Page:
Tennessee Williams: Biography, Works, and Style

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  • 0:07 Tennessee Williams
  • 5:07 His Life in His Work
  • 6:13 Influences
  • 6:57 Metaphor
  • 7:46 Southern Gothic
  • 9:19 Lesson Summary
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Lesson Transcript
Instructor: Lindsey Madison-Dunn

Lindsey has taught a variety of English courses in both secondary and post-secondary classrooms, and has a master's degree in Rhetoric.

This lesson provides insight into the life, work and style of one of the most influential playwrights of our time, Tennessee Williams. His major works include 'A Streetcar Named Desire' and 'Cat on a Hot Tin Roof.'

Tennessee Williams

Williams is best known for his plays.
Tennessee Williams

While Tennessee Williams wrote some short fiction and poetry, he is best known for his plays from the late 1940s through the 1960s, which include Pulitzer Prize winners A Streetcar Named Desire and Cat on a Hot Tin Roof. Today, his plays are heralded as classic examples of contemporary American literature, and they are still some of the most produced in the world. This lesson will explore the life, influences and major style elements of Tennessee Williams.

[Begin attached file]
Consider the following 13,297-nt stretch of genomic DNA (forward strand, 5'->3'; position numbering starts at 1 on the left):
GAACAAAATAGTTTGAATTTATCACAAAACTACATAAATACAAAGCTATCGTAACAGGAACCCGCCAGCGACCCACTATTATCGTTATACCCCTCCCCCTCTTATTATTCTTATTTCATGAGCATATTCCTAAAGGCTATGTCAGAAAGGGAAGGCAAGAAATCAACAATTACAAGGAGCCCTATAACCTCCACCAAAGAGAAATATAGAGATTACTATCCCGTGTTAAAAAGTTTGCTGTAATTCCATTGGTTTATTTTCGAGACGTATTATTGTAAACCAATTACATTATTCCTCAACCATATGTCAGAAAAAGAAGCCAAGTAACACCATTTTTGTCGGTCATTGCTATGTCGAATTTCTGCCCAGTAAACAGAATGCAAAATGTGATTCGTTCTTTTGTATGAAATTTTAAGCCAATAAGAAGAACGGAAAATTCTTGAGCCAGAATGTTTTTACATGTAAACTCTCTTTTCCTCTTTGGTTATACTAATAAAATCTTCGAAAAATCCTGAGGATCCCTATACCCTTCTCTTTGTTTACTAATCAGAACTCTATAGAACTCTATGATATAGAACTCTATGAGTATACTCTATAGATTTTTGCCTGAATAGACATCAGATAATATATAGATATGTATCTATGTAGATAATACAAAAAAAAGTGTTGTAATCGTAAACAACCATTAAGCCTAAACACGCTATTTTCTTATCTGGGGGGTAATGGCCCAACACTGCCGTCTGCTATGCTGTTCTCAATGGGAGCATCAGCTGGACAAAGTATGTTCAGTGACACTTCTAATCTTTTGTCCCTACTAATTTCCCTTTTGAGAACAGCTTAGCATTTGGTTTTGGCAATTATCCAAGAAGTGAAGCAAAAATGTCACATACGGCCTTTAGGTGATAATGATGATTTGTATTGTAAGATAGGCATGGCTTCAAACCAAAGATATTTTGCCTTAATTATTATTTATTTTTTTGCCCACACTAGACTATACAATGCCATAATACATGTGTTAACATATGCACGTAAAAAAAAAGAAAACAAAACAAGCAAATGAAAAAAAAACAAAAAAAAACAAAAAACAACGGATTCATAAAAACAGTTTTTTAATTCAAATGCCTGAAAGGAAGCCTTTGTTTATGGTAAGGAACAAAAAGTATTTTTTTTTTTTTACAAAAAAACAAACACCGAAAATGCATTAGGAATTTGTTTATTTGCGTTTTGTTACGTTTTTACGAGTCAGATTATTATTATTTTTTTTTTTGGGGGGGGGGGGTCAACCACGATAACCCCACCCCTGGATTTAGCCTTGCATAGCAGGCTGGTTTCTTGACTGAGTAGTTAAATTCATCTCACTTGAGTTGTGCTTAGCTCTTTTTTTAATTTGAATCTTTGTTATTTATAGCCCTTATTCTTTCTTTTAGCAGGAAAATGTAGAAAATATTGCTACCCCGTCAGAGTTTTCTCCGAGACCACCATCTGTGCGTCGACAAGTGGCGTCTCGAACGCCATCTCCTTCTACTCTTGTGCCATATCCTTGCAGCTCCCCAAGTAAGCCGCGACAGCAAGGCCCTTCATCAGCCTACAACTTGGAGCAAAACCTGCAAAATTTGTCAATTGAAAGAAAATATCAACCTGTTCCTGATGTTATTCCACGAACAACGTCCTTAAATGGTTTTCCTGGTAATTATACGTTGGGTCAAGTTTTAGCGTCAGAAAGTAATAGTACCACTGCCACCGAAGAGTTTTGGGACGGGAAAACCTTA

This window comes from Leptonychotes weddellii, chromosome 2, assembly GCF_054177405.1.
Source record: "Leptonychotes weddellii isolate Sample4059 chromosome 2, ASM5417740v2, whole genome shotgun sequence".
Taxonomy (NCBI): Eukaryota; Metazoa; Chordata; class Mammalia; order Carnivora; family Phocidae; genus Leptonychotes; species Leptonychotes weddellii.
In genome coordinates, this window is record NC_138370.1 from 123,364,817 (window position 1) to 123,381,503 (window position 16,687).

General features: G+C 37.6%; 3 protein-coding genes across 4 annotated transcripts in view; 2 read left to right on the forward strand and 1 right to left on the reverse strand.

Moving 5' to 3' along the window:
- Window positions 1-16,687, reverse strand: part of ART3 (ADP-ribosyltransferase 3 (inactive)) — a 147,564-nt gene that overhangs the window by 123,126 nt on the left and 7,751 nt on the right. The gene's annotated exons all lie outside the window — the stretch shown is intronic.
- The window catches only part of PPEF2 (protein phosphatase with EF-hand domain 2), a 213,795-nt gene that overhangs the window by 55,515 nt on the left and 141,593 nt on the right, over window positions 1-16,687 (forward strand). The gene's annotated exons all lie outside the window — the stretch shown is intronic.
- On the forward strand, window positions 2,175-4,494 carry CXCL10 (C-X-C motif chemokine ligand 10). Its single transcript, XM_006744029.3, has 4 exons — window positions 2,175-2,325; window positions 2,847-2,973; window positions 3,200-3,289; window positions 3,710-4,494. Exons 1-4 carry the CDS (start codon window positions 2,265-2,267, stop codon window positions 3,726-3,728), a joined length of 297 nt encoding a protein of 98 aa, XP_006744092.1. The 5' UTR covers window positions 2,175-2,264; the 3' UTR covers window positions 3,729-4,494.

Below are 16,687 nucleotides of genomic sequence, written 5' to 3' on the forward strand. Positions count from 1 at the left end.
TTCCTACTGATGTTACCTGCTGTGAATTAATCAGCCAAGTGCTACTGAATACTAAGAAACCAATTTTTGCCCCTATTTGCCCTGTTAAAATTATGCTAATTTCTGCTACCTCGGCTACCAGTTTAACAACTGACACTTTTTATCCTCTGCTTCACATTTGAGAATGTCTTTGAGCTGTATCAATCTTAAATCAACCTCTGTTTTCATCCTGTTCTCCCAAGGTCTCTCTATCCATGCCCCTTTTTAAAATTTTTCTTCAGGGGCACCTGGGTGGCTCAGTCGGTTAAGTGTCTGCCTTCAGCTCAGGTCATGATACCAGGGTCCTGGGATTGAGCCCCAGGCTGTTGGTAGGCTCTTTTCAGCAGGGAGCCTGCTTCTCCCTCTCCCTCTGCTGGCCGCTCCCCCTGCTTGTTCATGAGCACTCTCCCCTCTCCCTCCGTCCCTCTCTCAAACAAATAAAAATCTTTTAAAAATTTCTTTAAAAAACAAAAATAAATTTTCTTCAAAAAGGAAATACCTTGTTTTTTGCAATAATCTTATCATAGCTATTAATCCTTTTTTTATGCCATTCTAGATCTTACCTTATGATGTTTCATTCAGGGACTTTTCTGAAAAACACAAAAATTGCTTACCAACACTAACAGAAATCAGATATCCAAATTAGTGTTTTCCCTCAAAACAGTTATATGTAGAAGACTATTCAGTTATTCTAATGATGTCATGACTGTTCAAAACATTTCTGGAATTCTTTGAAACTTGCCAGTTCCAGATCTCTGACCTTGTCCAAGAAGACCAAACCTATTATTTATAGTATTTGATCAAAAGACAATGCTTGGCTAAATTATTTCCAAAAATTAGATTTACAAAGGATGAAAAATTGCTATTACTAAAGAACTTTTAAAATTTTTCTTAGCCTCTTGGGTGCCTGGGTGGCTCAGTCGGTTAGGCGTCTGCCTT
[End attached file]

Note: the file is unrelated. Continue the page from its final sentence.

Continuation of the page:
Born on March 26th, 1911, Thomas Lanier Williams III (later known as Tennessee Williams) spent his first seven years growing up in Mississippi before he was uprooted and moved with his family to St. Louis because of his father's job.

Williams' family life was not perfect. His father was prone to drinking and abuse. It didn't help that Williams was smaller than most kids his age, and his father was often disapproving of him due to his more effeminate nature. Later in life, Williams would embrace his homosexuality, but not under the dominating influence of his father. Williams' mother was not so happy in her marriage and was at times hysterical - often obsessing over Williams' life. She was super interested in social pretenses and always looking to raise the family's status.

Enduring bullying from kids at school, as well as from his father at home, Williams took comfort in his close relationship with his older sister, Rose, who was his only close friend growing up. Williams' sister Rose was shy, and suffered from emotional anxiety. Later in life, Rose was diagnosed with schizophrenia and underwent a frontal lobotomy, which was this common practice they used to do in the 1950s involving the removal of parts of a person's brain. Yikes! As you can imagine, this surgery was pretty traumatic, and afterwards, Rose was committed to an institution. Williams looked after her and often expressed worry and concern for his sister's wellbeing.